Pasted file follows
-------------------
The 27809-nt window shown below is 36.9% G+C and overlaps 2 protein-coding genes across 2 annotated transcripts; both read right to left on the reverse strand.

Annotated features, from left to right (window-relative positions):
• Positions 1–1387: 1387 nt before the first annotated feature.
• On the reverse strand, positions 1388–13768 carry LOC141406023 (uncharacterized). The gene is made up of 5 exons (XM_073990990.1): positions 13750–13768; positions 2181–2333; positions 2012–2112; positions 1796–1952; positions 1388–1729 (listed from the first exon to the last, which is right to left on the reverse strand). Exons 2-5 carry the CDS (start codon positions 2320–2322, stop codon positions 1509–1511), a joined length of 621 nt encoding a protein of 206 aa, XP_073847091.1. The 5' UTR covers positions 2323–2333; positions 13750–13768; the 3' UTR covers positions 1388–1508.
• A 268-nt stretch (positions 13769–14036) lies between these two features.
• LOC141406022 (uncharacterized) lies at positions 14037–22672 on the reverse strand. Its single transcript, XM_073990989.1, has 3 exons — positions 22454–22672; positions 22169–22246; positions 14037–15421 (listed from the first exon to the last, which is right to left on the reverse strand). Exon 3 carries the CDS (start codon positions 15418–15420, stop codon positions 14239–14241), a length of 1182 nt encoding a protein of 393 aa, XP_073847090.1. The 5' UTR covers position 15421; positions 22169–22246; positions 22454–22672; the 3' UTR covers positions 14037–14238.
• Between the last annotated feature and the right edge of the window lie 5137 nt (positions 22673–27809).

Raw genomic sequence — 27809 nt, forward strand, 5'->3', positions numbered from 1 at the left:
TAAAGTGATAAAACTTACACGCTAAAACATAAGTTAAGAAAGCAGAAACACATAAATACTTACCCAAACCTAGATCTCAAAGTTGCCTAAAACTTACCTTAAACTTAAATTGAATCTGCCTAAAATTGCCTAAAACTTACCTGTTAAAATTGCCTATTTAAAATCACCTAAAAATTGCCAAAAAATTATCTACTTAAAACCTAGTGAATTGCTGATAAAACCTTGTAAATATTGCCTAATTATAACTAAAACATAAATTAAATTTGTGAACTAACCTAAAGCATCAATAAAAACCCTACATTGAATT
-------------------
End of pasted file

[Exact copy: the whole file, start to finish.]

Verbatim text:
The 27809-nt window shown below is 36.9% G+C and overlaps 2 protein-coding genes across 2 annotated transcripts; both read right to left on the reverse strand.

Annotated features, from left to right (window-relative positions):
• Positions 1–1387: 1387 nt before the first annotated feature.
• On the reverse strand, positions 1388–13768 carry LOC141406023 (uncharacterized). The gene is made up of 5 exons (XM_073990990.1): positions 13750–13768; positions 2181–2333; positions 2012–2112; positions 1796–1952; positions 1388–1729 (listed from the first exon to the last, which is right to left on the reverse strand). Exons 2-5 carry the CDS (start codon positions 2320–2322, stop codon positions 1509–1511), a joined length of 621 nt encoding a protein of 206 aa, XP_073847091.1. The 5' UTR covers positions 2323–2333; positions 13750–13768; the 3' UTR covers positions 1388–1508.
• A 268-nt stretch (positions 13769–14036) lies between these two features.
• LOC141406022 (uncharacterized) lies at positions 14037–22672 on the reverse strand. Its single transcript, XM_073990989.1, has 3 exons — positions 22454–22672; positions 22169–22246; positions 14037–15421 (listed from the first exon to the last, which is right to left on the reverse strand). Exon 3 carries the CDS (start codon positions 15418–15420, stop codon positions 14239–14241), a length of 1182 nt encoding a protein of 393 aa, XP_073847090.1. The 5' UTR covers position 15421; positions 22169–22246; positions 22454–22672; the 3' UTR covers positions 14037–14238.
• Between the last annotated feature and the right edge of the window lie 5137 nt (positions 22673–27809).

Raw genomic sequence — 27809 nt, forward strand, 5'->3', positions numbered from 1 at the left:
TAAAGTGATAAAACTTACACGCTAAAACATAAGTTAAGAAAGCAGAAACACATAAATACTTACCCAAACCTAGATCTCAAAGTTGCCTAAAACTTACCTTAAACTTAAATTGAATCTGCCTAAAATTGCCTAAAACTTACCTGTTAAAATTGCCTATTTAAAATCACCTAAAAATTGCCAAAAAATTATCTACTTAAAACCTAGTGAATTGCTGATAAAACCTTGTAAATATTGCCTAATTATAACTAAAACATAAATTAAATTTGTGAACTAACCTAAAGCATCAATAAAAACCCTACATTGAATT